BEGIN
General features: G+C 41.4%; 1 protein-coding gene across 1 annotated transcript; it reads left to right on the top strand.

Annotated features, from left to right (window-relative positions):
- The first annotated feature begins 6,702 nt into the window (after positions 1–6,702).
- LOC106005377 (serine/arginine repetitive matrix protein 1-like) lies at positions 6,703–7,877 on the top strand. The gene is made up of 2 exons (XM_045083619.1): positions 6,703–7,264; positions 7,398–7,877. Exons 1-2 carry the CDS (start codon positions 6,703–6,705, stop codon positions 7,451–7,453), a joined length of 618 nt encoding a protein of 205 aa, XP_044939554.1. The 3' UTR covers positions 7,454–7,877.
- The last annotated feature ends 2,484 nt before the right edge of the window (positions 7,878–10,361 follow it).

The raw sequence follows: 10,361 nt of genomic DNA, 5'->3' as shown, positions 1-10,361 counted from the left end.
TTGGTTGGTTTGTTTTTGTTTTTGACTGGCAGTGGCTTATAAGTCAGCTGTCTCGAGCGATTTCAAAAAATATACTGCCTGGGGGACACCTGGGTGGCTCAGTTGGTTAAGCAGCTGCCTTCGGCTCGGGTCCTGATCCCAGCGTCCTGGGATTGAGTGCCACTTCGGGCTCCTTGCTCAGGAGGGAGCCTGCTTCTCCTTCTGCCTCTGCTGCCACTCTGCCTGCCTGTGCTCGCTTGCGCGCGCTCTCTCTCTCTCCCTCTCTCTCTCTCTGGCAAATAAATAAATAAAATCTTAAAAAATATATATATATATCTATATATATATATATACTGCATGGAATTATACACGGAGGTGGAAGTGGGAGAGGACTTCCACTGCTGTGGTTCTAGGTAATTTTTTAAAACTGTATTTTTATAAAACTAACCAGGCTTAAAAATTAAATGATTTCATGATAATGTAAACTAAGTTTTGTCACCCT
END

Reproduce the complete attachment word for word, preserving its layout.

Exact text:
General features: G+C 41.4%; 1 protein-coding gene across 1 annotated transcript; it reads left to right on the top strand.

Annotated features, from left to right (window-relative positions):
- The first annotated feature begins 6,702 nt into the window (after positions 1–6,702).
- LOC106005377 (serine/arginine repetitive matrix protein 1-like) lies at positions 6,703–7,877 on the top strand. The gene is made up of 2 exons (XM_045083619.1): positions 6,703–7,264; positions 7,398–7,877. Exons 1-2 carry the CDS (start codon positions 6,703–6,705, stop codon positions 7,451–7,453), a joined length of 618 nt encoding a protein of 205 aa, XP_044939554.1. The 3' UTR covers positions 7,454–7,877.
- The last annotated feature ends 2,484 nt before the right edge of the window (positions 7,878–10,361 follow it).

The raw sequence follows: 10,361 nt of genomic DNA, 5'->3' as shown, positions 1-10,361 counted from the left end.
TTGGTTGGTTTGTTTTTGTTTTTGACTGGCAGTGGCTTATAAGTCAGCTGTCTCGAGCGATTTCAAAAAATATACTGCCTGGGGGACACCTGGGTGGCTCAGTTGGTTAAGCAGCTGCCTTCGGCTCGGGTCCTGATCCCAGCGTCCTGGGATTGAGTGCCACTTCGGGCTCCTTGCTCAGGAGGGAGCCTGCTTCTCCTTCTGCCTCTGCTGCCACTCTGCCTGCCTGTGCTCGCTTGCGCGCGCTCTCTCTCTCTCCCTCTCTCTCTCTCTGGCAAATAAATAAATAAAATCTTAAAAAATATATATATATATCTATATATATATATATACTGCATGGAATTATACACGGAGGTGGAAGTGGGAGAGGACTTCCACTGCTGTGGTTCTAGGTAATTTTTTAAAACTGTATTTTTATAAAACTAACCAGGCTTAAAAATTAAATGATTTCATGATAATGTAAACTAAGTTTTGTCACCCT